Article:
‘B-Day’ for wild beaver group
- Credit: Archant
The future of a family of beavers living on the River Otter is likely to be determined today (Wednesday).
The animals are believed to be England’s only example of the rodents living in the wild, and were the subject of a packed meeting at Ottery St Mary’s scout centre which attracted nearly 100 residents.
The event formed the final part of a consultation by Natural England, which is processing a license that could allow the animals to be released back in to the Otter after they are tested for disease.
But in order to safely catch the animals, Devon Wildlife Trust (DWT), the charity behind the application, will require the specialist services of experts from Scotland and Bavaria - because nobody in England has any experience of trapping wild beavers.
DWT then hopes to establish a pioneering project which will assess the environmental impact of the animals over the next five years.
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Dan Smith, from the charity, said: “People were really enthusiastic at the meeting, and we managed to fill the room when it was some of the worst weather we’ve had this winter.
“Some residents had concerns about their [the beavers’] impact on potential flooding and hopefully we managed to address those concerns.”
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Officials at Natural England are due to meet today (Wednesday) to make a decision on the license.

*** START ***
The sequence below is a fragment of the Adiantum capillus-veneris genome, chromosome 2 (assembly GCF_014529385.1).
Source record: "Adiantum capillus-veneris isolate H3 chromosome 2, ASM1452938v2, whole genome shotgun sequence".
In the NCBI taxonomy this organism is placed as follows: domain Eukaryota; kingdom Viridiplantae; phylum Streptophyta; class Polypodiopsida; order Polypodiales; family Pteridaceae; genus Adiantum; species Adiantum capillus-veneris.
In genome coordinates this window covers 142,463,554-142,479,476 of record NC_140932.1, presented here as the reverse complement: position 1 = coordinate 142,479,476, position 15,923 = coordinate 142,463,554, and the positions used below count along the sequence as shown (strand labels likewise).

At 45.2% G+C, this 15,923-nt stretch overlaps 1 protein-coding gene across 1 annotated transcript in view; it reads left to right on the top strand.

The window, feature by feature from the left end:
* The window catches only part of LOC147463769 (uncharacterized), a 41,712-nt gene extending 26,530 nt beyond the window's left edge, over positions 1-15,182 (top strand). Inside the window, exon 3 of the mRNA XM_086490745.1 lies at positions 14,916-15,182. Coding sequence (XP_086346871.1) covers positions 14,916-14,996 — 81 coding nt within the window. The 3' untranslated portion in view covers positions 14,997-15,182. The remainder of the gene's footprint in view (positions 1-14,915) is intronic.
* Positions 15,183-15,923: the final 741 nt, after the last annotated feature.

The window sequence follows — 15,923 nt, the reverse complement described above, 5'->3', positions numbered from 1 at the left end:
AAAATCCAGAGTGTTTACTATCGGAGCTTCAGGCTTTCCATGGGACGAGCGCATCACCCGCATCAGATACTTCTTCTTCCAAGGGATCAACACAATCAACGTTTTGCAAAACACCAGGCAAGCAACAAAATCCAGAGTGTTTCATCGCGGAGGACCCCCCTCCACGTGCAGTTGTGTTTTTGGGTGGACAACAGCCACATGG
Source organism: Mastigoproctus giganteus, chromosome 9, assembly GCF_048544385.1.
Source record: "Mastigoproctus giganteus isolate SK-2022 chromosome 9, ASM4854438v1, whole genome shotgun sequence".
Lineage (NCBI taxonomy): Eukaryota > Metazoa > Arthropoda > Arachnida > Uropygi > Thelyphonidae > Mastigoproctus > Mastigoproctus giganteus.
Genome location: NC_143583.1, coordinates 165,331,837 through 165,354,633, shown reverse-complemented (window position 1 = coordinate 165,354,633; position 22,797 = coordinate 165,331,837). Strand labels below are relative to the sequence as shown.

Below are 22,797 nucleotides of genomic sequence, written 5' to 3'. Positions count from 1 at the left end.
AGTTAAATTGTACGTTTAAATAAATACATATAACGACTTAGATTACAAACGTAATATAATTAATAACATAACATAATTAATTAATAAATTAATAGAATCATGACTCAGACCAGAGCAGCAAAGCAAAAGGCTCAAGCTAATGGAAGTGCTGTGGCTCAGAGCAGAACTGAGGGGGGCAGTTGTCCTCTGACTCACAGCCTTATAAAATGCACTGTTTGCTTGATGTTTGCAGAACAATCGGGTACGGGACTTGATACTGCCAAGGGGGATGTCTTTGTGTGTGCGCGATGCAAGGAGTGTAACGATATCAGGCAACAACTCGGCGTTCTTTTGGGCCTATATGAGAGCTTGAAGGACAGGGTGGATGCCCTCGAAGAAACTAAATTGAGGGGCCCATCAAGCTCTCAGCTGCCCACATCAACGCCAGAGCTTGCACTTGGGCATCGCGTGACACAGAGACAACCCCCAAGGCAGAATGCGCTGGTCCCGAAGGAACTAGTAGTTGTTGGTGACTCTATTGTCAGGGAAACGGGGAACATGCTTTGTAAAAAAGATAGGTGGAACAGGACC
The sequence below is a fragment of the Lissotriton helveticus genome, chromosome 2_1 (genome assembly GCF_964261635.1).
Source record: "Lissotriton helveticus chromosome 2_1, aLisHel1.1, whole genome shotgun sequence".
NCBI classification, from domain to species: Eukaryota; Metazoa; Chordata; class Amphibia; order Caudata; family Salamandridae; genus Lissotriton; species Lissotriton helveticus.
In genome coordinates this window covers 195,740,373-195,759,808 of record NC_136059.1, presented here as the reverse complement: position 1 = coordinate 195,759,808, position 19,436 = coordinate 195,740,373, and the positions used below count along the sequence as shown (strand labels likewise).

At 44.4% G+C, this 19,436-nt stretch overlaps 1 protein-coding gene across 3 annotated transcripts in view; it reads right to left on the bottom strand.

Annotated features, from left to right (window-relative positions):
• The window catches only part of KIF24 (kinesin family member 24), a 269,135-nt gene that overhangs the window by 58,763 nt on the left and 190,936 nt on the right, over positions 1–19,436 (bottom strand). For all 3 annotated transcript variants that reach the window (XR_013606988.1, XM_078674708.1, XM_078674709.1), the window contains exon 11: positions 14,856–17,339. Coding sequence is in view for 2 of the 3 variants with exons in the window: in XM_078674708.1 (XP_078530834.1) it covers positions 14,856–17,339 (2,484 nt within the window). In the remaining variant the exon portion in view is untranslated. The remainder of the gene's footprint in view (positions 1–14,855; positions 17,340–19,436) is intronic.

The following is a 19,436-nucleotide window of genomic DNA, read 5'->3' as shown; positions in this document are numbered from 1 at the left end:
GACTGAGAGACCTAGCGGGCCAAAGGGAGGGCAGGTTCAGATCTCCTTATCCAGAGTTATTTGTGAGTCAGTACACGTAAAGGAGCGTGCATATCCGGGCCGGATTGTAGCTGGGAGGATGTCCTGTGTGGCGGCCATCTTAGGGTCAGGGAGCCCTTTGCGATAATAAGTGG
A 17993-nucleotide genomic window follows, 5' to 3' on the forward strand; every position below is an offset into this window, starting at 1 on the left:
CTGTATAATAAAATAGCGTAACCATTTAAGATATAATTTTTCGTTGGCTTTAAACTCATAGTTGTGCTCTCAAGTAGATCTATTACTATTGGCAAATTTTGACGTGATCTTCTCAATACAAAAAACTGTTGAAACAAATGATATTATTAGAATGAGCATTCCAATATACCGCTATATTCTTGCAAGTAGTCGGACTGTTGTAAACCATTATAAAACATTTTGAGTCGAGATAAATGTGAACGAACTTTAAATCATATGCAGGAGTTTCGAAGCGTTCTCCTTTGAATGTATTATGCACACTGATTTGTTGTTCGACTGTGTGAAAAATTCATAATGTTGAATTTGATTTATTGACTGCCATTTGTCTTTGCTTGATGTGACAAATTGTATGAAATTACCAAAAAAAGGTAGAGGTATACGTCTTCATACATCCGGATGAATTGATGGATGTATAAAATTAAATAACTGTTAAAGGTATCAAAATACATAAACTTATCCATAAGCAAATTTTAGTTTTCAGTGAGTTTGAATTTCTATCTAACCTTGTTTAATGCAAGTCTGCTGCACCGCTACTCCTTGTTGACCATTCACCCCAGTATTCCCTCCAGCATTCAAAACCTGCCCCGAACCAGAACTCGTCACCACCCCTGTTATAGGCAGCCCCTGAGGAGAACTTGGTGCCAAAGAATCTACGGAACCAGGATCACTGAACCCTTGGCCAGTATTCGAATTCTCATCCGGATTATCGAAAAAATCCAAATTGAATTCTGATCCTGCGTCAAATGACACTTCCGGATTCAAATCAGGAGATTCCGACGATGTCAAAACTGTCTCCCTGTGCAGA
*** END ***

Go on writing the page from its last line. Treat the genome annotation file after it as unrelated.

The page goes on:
Experts estimate that at least nine of the animals are living on the river, and Dan said that the charity would need to attempt to trap and test all of the adults.
“We would have to trap them before the end of March,” he added. “Because by April some could be pregnant and it wouldn’t be safe.”
The outcome of the application is being watched closely by campaign group Friends of the Earth (FoE), which last year launched a legal challenge against government plans to ‘re-trap and re-home’ the animals.
Campaigner Alasdair Cameron told the Herald that the legal action was still live, but on hold pending the outcome of DWT’s wild beaver project.
He added: “In the event [Natural England] don’t agree to release them after they are trapped, we have the right to pursue the legal action again. We know that beavers are a native species, we know that they do well in these kinds of environments. But instead of letting them just live there, we’re tied up in this bizarre bureaucracy over whether they can stay.”